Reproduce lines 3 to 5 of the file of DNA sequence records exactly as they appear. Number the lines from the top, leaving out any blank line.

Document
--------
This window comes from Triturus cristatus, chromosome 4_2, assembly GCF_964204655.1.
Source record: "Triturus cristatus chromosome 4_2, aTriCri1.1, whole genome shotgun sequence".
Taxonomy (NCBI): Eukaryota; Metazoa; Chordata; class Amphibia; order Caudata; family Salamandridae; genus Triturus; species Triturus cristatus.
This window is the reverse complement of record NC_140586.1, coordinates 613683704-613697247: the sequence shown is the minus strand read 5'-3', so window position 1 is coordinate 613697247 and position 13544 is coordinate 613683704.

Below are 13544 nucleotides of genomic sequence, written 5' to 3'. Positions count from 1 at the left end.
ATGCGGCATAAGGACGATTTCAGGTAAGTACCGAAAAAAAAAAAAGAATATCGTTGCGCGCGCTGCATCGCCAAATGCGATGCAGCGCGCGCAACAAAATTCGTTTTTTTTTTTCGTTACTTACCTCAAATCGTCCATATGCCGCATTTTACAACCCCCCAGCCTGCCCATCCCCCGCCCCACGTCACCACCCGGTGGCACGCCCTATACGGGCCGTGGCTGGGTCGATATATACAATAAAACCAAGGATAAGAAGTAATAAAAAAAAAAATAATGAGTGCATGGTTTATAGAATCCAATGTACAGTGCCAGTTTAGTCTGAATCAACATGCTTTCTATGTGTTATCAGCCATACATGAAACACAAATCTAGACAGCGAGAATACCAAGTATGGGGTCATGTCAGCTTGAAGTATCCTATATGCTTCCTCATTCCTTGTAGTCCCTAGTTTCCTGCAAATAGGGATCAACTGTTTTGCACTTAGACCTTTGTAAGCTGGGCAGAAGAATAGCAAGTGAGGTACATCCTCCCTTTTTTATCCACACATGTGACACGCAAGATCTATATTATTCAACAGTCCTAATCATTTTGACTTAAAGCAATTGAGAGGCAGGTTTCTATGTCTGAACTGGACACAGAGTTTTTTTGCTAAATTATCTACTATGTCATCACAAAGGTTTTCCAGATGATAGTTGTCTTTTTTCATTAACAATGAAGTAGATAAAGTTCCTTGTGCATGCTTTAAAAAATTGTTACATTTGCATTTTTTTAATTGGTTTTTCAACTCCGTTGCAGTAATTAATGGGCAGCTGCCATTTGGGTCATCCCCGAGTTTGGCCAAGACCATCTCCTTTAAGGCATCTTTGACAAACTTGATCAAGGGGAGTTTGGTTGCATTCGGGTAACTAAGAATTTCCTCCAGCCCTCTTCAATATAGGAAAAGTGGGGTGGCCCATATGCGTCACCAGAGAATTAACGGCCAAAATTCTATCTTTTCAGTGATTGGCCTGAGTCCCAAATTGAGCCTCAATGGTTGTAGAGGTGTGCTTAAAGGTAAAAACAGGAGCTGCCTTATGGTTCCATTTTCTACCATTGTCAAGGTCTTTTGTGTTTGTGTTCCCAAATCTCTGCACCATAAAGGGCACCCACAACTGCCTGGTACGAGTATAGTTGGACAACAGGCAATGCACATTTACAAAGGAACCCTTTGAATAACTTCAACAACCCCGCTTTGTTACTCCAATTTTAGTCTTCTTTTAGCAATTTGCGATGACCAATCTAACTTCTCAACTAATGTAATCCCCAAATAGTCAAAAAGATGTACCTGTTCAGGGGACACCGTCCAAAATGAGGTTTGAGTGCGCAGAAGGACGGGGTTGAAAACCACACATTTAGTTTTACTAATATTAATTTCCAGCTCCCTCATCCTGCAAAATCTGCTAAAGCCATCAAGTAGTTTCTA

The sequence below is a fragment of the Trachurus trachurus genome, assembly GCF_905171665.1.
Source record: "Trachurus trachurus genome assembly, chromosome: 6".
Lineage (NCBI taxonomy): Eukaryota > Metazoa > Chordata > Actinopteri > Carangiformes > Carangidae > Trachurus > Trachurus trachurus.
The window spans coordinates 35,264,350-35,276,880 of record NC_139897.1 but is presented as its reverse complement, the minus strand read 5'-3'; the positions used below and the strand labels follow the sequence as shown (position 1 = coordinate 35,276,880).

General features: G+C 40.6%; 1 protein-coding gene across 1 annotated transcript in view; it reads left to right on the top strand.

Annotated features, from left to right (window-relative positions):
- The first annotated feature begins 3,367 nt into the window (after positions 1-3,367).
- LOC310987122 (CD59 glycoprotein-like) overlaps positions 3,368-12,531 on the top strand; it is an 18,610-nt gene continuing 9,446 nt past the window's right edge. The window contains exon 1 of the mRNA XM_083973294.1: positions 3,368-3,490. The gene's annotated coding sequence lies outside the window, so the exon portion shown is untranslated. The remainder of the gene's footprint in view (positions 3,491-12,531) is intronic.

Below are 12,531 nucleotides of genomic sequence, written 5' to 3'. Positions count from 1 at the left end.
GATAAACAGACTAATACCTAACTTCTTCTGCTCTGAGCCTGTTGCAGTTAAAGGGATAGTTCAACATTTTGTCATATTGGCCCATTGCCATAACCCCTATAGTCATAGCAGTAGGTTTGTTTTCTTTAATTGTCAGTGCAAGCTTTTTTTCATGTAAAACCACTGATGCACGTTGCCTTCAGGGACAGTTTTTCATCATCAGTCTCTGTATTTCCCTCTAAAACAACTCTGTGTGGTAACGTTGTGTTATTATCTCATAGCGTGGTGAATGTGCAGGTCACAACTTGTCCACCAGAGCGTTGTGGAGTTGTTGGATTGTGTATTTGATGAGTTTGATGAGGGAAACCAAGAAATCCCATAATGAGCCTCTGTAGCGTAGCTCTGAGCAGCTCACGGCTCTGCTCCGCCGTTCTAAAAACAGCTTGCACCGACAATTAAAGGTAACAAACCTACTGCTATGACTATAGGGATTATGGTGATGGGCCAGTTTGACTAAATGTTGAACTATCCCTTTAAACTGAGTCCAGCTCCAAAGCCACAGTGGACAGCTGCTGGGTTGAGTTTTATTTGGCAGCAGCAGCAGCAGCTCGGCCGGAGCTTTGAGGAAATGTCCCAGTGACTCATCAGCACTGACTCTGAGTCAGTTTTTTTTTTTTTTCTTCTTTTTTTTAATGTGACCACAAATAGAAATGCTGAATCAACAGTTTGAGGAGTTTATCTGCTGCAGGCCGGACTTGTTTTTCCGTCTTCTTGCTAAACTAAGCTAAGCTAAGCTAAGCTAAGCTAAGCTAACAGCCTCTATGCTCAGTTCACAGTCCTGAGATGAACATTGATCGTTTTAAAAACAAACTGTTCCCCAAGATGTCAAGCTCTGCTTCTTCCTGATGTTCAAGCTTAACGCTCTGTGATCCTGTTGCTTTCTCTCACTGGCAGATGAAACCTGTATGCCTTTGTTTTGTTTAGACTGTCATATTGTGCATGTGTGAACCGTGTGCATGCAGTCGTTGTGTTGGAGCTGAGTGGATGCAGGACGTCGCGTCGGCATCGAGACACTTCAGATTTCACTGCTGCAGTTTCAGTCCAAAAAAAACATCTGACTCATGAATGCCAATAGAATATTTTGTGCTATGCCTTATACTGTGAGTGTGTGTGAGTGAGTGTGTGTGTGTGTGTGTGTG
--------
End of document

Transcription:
Taxonomy (NCBI): Eukaryota; Metazoa; Chordata; class Amphibia; order Caudata; family Salamandridae; genus Triturus; species Triturus cristatus.
This window is the reverse complement of record NC_140586.1, coordinates 613683704-613697247: the sequence shown is the minus strand read 5'-3', so window position 1 is coordinate 613697247 and position 13544 is coordinate 613683704.

Below are 13544 nucleotides of genomic sequence, written 5' to 3'. Positions count from 1 at the left end.